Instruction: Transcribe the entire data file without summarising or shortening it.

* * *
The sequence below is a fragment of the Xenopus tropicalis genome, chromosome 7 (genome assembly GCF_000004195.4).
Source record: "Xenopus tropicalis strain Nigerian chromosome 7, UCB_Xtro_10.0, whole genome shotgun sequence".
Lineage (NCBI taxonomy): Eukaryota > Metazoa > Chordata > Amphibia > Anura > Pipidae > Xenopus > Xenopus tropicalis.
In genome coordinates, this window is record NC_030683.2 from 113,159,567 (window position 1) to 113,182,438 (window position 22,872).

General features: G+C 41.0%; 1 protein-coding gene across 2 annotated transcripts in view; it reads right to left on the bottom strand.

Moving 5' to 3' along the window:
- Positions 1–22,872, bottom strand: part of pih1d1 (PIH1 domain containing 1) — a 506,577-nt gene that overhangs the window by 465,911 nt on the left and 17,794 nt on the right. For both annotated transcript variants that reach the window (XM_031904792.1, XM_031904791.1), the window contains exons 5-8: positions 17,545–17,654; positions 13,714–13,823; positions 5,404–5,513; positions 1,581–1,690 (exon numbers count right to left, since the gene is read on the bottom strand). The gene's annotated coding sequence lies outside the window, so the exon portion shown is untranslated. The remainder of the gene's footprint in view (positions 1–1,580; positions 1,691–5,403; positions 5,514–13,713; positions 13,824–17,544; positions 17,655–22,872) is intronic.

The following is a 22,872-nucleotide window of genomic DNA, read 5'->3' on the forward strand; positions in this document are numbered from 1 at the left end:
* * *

The sequence below is a fragment of the Xenopus tropicalis genome, chromosome 7 (genome assembly GCF_000004195.4).
Source record: "Xenopus tropicalis strain Nigerian chromosome 7, UCB_Xtro_10.0, whole genome shotgun sequence".
Lineage (NCBI taxonomy): Eukaryota > Metazoa > Chordata > Amphibia > Anura > Pipidae > Xenopus > Xenopus tropicalis.
In genome coordinates, this window is record NC_030683.2 from 113,159,567 (window position 1) to 113,182,438 (window position 22,872).

General features: G+C 41.0%; 1 protein-coding gene across 2 annotated transcripts in view; it reads right to left on the bottom strand.

Moving 5' to 3' along the window:
- Positions 1–22,872, bottom strand: part of pih1d1 (PIH1 domain containing 1) — a 506,577-nt gene that overhangs the window by 465,911 nt on the left and 17,794 nt on the right. For both annotated transcript variants that reach the window (XM_031904792.1, XM_031904791.1), the window contains exons 5-8: positions 17,545–17,654; positions 13,714–13,823; positions 5,404–5,513; positions 1,581–1,690 (exon numbers count right to left, since the gene is read on the bottom strand). The gene's annotated coding sequence lies outside the window, so the exon portion shown is untranslated. The remainder of the gene's footprint in view (positions 1–1,580; positions 1,691–5,403; positions 5,514–13,713; positions 13,824–17,544; positions 17,655–22,872) is intronic.

The following is a 22,872-nucleotide window of genomic DNA, read 5'->3' on the forward strand; positions in this document are numbered from 1 at the left end: